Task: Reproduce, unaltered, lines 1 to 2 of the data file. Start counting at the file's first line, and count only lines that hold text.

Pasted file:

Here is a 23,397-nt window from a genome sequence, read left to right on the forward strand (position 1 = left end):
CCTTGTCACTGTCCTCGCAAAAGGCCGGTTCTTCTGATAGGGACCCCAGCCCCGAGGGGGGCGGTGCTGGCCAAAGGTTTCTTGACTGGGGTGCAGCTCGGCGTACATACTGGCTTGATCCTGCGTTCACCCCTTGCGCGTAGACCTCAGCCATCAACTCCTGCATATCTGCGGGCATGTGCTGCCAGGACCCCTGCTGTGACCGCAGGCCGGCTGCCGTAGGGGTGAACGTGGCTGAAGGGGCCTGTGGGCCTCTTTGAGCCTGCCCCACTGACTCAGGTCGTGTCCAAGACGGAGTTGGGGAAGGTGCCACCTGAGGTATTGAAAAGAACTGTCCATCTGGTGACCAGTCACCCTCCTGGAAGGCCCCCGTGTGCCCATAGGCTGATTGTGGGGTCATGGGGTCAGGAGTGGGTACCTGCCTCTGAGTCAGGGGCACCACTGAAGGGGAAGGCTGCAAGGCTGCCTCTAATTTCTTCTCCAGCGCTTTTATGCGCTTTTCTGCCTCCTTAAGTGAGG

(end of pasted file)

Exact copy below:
Here is a 23,397-nt window from a genome sequence, read left to right on the forward strand (position 1 = left end):
CCTTGTCACTGTCCTCGCAAAAGGCCGGTTCTTCTGATAGGGACCCCAGCCCCGAGGGGGGCGGTGCTGGCCAAAGGTTTCTTGACTGGGGTGCAGCTCGGCGTACATACTGGCTTGATCCTGCGTTCACCCCTTGCGCGTAGACCTCAGCCATCAACTCCTGCATATCTGCGGGCATGTGCTGCCAGGACCCCTGCTGTGACCGCAGGCCGGCTGCCGTAGGGGTGAACGTGGCTGAAGGGGCCTGTGGGCCTCTTTGAGCCTGCCCCACTGACTCAGGTCGTGTCCAAGACGGAGTTGGGGAAGGTGCCACCTGAGGTATTGAAAAGAACTGTCCATCTGGTGACCAGTCACCCTCCTGGAAGGCCCCCGTGTGCCCATAGGCTGATTGTGGGGTCATGGGGTCAGGAGTGGGTACCTGCCTCTGAGTCAGGGGCACCACTGAAGGGGAAGGCTGCAAGGCTGCCTCTAATTTCTTCTCCAGCGCTTTTATGCGCTTTTCTGCCTCCTTAAGTGAGG